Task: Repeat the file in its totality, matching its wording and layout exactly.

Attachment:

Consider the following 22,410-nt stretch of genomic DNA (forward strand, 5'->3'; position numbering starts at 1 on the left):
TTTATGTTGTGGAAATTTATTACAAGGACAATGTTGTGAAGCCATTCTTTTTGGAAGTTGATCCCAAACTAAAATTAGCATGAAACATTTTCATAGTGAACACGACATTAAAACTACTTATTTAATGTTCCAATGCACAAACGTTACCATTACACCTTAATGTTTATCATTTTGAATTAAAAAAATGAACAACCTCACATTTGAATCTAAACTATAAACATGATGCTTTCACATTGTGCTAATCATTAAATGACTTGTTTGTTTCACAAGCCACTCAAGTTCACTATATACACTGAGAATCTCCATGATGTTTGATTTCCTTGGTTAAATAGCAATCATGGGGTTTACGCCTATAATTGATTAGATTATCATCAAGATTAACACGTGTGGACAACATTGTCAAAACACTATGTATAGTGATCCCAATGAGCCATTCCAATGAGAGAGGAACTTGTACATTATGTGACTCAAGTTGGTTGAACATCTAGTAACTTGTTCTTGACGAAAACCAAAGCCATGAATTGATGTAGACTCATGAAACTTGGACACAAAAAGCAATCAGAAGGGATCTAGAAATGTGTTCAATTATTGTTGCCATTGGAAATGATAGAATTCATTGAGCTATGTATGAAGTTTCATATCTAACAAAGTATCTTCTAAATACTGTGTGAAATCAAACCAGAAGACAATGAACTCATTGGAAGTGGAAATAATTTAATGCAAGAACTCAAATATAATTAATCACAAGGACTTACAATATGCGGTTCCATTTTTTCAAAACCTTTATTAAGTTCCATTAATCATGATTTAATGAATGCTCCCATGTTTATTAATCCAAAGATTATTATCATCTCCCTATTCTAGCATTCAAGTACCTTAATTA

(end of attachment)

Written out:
Consider the following 22,410-nt stretch of genomic DNA (forward strand, 5'->3'; position numbering starts at 1 on the left):
TTTATGTTGTGGAAATTTATTACAAGGACAATGTTGTGAAGCCATTCTTTTTGGAAGTTGATCCCAAACTAAAATTAGCATGAAACATTTTCATAGTGAACACGACATTAAAACTACTTATTTAATGTTCCAATGCACAAACGTTACCATTACACCTTAATGTTTATCATTTTGAATTAAAAAAATGAACAACCTCACATTTGAATCTAAACTATAAACATGATGCTTTCACATTGTGCTAATCATTAAATGACTTGTTTGTTTCACAAGCCACTCAAGTTCACTATATACACTGAGAATCTCCATGATGTTTGATTTCCTTGGTTAAATAGCAATCATGGGGTTTACGCCTATAATTGATTAGATTATCATCAAGATTAACACGTGTGGACAACATTGTCAAAACACTATGTATAGTGATCCCAATGAGCCATTCCAATGAGAGAGGAACTTGTACATTATGTGACTCAAGTTGGTTGAACATCTAGTAACTTGTTCTTGACGAAAACCAAAGCCATGAATTGATGTAGACTCATGAAACTTGGACACAAAAAGCAATCAGAAGGGATCTAGAAATGTGTTCAATTATTGTTGCCATTGGAAATGATAGAATTCATTGAGCTATGTATGAAGTTTCATATCTAACAAAGTATCTTCTAAATACTGTGTGAAATCAAACCAGAAGACAATGAACTCATTGGAAGTGGAAATAATTTAATGCAAGAACTCAAATATAATTAATCACAAGGACTTACAATATGCGGTTCCATTTTTTCAAAACCTTTATTAAGTTCCATTAATCATGATTTAATGAATGCTCCCATGTTTATTAATCCAAAGATTATTATCATCTCCCTATTCTAGCATTCAAGTACCTTAATTA